Advance Neuro Targeting System for Deep Brain Stimulation Surgery
Patil P, Chestek C
Coulter Translational Research Partnership Program
9/1/2020 - 06/20/2022
NCS FR - Elucidating the relationship between motor cortex neural firing rates and dexterous finger movement EMG for use in brain computer interfaces
Patil P, Chestek C, Temmar H
National Science Foundation
9/1/2019 - 8/31/2023
Prosthetic hands controlled directly by the nervous system have been the subject of science fiction for decades, and could lead to dramatic quality of life improvements for people with upper limb amputations or paralysis. The brain is the only known controller capable of moving a 5-fingered robot with high precision to use a wide variety of tools and objects. While we know a lot about the control signals in the brain and movement of the fingers, we do not have a good idea of how one gives rise to the other. Here, we will generate an enormous dataset, which will be publicly distributed to students and other scientists everywhere. It will include many channels of brain activity simultaneously with muscle activity to help work out the transformation between the two, and attempt to replicate this control system using artificial neural networks. A strong demonstration of brain controlled prostheses could lead to human studies, and a clinical system that could impact the quality of life for hundreds of thousands of people with amputations or paralysis, as well generating insights for smarter robotic systems. Beyond the direct output of the research, brain machine interfaces have the capability to inspire a large number of students, including those from underrepresented groups, into careers in science and technology, by showing clearly to a young audience how this kind of education can help people.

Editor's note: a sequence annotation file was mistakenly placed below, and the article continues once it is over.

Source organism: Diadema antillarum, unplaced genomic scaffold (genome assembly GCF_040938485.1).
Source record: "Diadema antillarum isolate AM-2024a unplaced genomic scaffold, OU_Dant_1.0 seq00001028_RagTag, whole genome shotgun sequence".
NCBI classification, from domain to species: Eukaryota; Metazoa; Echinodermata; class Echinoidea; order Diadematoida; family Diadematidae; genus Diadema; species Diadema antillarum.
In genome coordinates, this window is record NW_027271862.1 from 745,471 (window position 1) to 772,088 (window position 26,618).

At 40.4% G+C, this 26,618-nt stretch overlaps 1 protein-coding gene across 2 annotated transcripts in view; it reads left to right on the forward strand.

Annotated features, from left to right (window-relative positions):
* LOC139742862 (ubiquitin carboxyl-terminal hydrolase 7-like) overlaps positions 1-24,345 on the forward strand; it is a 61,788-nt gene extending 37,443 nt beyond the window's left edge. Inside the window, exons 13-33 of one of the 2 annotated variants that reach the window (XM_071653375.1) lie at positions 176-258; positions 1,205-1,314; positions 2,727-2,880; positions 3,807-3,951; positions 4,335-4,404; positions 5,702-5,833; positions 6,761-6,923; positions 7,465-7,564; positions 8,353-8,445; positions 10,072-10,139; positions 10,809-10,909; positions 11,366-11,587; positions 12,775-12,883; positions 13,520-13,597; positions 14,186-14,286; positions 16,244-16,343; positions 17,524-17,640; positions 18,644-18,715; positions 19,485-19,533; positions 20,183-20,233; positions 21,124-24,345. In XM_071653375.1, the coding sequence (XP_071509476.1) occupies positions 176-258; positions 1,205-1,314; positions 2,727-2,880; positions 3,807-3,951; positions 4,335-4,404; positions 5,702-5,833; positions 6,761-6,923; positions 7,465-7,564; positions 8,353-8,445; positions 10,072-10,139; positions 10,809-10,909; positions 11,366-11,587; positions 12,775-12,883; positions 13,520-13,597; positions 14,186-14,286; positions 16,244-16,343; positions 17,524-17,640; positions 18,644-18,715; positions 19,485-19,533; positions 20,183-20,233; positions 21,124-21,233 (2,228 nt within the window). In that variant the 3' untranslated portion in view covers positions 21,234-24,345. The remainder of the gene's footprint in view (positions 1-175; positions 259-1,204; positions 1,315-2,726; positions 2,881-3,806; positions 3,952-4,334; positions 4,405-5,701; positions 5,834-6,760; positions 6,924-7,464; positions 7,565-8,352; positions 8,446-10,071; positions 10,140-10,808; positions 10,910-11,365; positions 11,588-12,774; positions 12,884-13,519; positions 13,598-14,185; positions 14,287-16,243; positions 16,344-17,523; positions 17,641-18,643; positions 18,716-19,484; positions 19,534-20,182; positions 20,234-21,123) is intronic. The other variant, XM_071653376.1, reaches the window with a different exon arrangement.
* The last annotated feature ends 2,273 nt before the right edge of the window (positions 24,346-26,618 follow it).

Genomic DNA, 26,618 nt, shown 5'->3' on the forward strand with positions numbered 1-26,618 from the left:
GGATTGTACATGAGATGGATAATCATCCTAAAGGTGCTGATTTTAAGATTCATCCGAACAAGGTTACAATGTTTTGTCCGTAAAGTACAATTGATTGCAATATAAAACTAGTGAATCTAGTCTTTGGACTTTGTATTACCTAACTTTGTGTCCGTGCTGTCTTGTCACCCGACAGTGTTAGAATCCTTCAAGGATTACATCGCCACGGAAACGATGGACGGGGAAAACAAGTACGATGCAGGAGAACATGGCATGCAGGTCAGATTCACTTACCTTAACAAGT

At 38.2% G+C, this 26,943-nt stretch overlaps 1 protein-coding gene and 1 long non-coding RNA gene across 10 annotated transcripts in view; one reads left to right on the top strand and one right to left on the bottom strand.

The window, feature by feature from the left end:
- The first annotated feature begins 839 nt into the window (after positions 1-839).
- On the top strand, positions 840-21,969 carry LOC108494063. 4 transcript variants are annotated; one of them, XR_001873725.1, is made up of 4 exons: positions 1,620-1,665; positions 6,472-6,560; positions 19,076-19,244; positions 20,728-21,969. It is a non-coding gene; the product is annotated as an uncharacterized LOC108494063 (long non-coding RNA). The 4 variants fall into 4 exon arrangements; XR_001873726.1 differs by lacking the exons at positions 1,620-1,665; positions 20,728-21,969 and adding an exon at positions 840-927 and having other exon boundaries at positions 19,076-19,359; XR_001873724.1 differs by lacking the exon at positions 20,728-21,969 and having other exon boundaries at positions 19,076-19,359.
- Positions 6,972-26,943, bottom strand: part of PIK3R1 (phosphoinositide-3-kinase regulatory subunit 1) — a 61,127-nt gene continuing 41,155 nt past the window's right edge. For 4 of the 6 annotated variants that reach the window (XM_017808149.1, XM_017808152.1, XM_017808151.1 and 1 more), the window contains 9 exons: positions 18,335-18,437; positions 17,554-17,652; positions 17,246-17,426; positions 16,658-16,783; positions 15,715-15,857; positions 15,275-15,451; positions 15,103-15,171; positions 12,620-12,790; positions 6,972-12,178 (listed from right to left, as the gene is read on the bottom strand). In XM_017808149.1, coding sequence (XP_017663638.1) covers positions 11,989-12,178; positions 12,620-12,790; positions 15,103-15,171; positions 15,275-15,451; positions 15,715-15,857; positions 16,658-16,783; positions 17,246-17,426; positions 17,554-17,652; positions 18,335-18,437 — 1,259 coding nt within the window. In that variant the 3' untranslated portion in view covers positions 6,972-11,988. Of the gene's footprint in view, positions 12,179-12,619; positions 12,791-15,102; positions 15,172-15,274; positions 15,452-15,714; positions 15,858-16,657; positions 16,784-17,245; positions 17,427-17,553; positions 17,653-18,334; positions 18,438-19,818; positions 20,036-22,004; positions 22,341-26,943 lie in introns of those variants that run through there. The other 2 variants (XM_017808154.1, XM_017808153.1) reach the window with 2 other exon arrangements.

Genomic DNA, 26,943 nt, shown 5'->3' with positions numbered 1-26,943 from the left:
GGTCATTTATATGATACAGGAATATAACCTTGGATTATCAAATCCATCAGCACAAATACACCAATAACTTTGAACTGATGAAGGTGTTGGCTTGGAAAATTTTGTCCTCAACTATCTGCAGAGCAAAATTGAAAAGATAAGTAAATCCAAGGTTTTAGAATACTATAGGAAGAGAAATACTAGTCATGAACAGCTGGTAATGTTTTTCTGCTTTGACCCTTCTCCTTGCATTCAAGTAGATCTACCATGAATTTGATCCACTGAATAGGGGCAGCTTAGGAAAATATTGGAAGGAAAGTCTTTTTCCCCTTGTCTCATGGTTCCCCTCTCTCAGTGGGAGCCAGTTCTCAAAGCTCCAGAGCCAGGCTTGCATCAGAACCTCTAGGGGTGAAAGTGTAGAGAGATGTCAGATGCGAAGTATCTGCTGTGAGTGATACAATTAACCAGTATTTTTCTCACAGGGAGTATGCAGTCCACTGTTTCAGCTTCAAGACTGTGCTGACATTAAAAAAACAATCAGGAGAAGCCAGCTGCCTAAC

This project proposes to record data simultaneously from the brain, muscles, and kinematics of the primate hand during complex finger movements, in order to replicate this control system. Specifically, the objective of this particular application is to establish the first such dataset in a nonhuman primate, recording 200 channels from motor cortex, 12 channels of EMG from the muscles, and precise kinematics during the acquisition of finger targets from 4 different degrees of freedom. Our central hypothesis is that firing rates can be transformed to EMG using a single layer neural nonlinearity followed by a regularized linear regression, and then transformed into finger kinematics through non-linear but well-characterized anatomy. This differs from upper limb signals, which can appear to be linearly modulated by endpoint velocity regardless of posture. We will complete this project with three objectives. In Objective 1, we will establish a world-class surgical team to create a nonhuman primate animal model with simultaneous chronic brain recording and EMG recording. In Objective 2, we will develop an algorithmic approach to map motor cortex firing rates to EMG as well as kinematics, with both offline and online testing. In Objective 3, we will explore low power circuitry to extract this information in real time, at a power consumption that would be appropriate for an implantable medical device. The overall scientific philosophy of this project is that the brain provides an example of a low power neural network, which is relatively shallow between motor cortex and EMG, for controlling a complex soft robotic system. Uncovering this relationship will enable us to use this approach for brain machine interfaces for paralysis as well as guiding future human made robotic approaches.